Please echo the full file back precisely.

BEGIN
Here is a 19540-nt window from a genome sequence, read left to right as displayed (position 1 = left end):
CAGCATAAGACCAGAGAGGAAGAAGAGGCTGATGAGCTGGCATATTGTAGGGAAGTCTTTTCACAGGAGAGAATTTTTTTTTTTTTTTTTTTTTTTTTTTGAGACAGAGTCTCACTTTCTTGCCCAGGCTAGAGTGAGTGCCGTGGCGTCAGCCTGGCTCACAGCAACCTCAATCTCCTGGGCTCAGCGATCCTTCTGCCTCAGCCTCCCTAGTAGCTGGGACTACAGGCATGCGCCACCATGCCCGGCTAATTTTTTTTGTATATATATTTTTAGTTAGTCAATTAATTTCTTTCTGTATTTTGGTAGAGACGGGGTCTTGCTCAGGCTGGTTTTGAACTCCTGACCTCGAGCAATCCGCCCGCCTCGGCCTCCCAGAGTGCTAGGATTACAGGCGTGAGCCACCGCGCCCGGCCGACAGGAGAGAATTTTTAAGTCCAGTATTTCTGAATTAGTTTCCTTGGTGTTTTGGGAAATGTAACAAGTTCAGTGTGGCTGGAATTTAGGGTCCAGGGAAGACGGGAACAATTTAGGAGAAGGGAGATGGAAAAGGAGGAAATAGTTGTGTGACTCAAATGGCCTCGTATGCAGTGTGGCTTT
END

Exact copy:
Here is a 19540-nt window from a genome sequence, read left to right as displayed (position 1 = left end):
CAGCATAAGACCAGAGAGGAAGAAGAGGCTGATGAGCTGGCATATTGTAGGGAAGTCTTTTCACAGGAGAGAATTTTTTTTTTTTTTTTTTTTTTTTTTTGAGACAGAGTCTCACTTTCTTGCCCAGGCTAGAGTGAGTGCCGTGGCGTCAGCCTGGCTCACAGCAACCTCAATCTCCTGGGCTCAGCGATCCTTCTGCCTCAGCCTCCCTAGTAGCTGGGACTACAGGCATGCGCCACCATGCCCGGCTAATTTTTTTTGTATATATATTTTTAGTTAGTCAATTAATTTCTTTCTGTATTTTGGTAGAGACGGGGTCTTGCTCAGGCTGGTTTTGAACTCCTGACCTCGAGCAATCCGCCCGCCTCGGCCTCCCAGAGTGCTAGGATTACAGGCGTGAGCCACCGCGCCCGGCCGACAGGAGAGAATTTTTAAGTCCAGTATTTCTGAATTAGTTTCCTTGGTGTTTTGGGAAATGTAACAAGTTCAGTGTGGCTGGAATTTAGGGTCCAGGGAAGACGGGAACAATTTAGGAGAAGGGAGATGGAAAAGGAGGAAATAGTTGTGTGACTCAAATGGCCTCGTATGCAGTGTGGCTTT